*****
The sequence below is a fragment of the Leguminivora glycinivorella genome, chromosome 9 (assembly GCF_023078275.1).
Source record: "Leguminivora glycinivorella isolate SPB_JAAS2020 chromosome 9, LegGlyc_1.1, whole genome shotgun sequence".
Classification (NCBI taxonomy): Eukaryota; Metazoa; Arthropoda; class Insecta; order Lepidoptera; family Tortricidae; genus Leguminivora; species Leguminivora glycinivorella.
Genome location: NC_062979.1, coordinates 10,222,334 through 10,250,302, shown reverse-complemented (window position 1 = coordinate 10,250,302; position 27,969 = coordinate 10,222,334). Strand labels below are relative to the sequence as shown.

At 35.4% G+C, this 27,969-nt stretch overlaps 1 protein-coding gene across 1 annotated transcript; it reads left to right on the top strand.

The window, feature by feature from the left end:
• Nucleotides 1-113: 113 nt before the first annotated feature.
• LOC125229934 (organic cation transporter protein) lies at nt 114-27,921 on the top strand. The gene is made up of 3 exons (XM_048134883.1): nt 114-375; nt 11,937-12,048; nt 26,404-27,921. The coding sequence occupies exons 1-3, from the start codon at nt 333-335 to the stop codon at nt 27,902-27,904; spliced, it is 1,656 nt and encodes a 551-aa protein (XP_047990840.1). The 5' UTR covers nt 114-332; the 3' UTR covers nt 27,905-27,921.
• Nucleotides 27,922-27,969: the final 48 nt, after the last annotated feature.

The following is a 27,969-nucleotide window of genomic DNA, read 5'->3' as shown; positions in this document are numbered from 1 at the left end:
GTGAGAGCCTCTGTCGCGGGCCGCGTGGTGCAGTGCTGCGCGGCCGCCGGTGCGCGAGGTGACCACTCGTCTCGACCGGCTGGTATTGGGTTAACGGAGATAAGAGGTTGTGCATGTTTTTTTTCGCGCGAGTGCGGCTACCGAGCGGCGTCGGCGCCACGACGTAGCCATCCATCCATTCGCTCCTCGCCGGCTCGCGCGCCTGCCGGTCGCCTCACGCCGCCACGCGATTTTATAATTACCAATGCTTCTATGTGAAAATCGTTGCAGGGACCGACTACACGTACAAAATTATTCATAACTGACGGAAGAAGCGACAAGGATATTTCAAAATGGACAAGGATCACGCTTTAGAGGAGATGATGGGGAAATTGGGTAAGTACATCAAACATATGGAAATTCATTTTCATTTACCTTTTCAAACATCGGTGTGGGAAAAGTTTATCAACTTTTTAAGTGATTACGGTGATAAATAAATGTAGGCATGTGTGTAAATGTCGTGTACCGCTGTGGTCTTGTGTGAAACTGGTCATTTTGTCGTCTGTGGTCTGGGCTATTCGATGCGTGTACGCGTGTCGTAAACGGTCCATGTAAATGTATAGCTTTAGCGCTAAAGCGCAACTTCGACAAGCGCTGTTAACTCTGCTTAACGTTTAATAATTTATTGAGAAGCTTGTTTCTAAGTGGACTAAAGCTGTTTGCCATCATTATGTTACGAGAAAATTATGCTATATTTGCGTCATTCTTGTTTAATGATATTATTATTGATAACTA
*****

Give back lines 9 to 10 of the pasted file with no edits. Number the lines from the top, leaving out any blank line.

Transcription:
• Nucleotides 27,922-27,969: the final 48 nt, after the last annotated feature.

The following is a 27,969-nucleotide window of genomic DNA, read 5'->3' as shown; positions in this document are numbered from 1 at the left end: